Okay but like one time I was taking a math test and it had those weird word problems and one was about someone buying 20 scones and all I could think about was freaking snowbaz and then the other was talking about two ppl running or something and one was named “Misha” and I just about lost it
Genre: angst (but don’t worry, it’s christmas. there is going to be a happy ending.) Word Count: 1608 Summary: Simon breaks up with Baz after twelve years of marriage.
couldn’t believe that he called me. After twelve years of marriage,
that’s all he was able to give me. Or maybe it was because of
twelve years of marriage. Maybe that was the reason he couldn’t even
look me in the eye.
called me. That bastard.
think we should take a break.” As if that’s ever all anyone
means by that. Just a short break, and everything will be back to
normal. I don’t fucking think so.
you joking?” I seriously thought he’d never tell me so bluntly.
And… I thought he was happy. Or, I fooled myself into thinking so.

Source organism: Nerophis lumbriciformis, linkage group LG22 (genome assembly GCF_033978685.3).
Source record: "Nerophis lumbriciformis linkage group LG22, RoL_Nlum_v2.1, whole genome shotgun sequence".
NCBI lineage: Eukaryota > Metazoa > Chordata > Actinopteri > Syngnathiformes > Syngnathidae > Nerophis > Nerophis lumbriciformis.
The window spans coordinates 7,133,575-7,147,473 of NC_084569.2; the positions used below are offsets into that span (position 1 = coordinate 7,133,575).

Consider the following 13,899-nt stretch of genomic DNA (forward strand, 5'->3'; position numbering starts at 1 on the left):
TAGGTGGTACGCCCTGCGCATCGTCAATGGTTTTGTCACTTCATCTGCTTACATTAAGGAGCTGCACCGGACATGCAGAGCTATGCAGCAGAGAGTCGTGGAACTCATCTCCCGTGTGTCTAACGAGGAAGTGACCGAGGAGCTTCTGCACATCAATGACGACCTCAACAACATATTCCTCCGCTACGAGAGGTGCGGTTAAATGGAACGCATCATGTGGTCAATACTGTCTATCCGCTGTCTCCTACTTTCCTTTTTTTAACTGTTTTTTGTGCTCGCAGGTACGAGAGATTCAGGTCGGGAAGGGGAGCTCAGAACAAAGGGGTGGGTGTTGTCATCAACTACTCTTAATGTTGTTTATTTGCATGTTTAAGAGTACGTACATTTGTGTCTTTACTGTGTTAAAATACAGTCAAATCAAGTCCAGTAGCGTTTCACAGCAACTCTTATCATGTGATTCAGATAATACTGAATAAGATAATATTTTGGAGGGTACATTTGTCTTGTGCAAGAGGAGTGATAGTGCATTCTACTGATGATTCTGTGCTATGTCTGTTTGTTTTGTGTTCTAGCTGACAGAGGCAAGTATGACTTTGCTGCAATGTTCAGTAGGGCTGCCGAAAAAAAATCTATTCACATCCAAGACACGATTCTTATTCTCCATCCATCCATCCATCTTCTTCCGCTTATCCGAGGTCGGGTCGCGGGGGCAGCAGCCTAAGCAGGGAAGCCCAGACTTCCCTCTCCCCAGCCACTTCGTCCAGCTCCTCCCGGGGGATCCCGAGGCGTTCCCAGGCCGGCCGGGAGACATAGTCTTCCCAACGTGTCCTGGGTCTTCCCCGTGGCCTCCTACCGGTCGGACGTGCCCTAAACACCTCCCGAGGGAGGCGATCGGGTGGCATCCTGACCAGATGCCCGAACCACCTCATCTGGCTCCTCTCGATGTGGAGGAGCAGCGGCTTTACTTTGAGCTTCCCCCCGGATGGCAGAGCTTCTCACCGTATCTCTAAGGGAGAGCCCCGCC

Twenty years, I thought. Surely not.
serious.” And his voice was so cold and sharp, it cut through my
veins. That’s when everything froze inside of me.
think we should break up.”
said it like it was easy. For fuck’s sake. As if we hadn’t lived
together for eighteen years, as if we hadn’t raised two children
together. As if this had been just a fling, a passing thing.
don’t fucking think so.
for the first time in ages, I found myself lost for words. I
almost dropped the phone, but I didn’t.
held it close to my ear and listened to the static. A million
question raced through my mind. What about the children? The house?
Why now? Why like this? Why at all?
I remained silent. I could imagine most of the answers. Almost thirty
years of knowing him at all, I thought I knew every single thought in
his head, every sentiment in his heart.
out, I didn’t know him the slightest.
the phone. When it was almost Christmas. For Christ’s sake.
The spell Baz came up with when he went back to Watford, and the first time he uses it after he leaves.
Baz hadn’t used his eighth year spell in forever. It held too many memories, the words too charged. Not to mention, he’d never had a reason before.
That wasn’t to say that no one else had used it- it’d become one of the most popular spells for soothing crying children, much to Baz’s dismay. He was hoping that the wording, so near and dear to his heart, would be too obscure for others to pick up on it. He wasn’t counting on how many people already knew what they meant.
Natasha Pitch’s last words.
The ones she’d shouted out mere moments after setting herself ablaze, her voice wrought with pain and despair. Little Baz, his world already going grey from smoke inhalation and blood loss and shock, had just caught the tail end of the sentiment before everything went silent.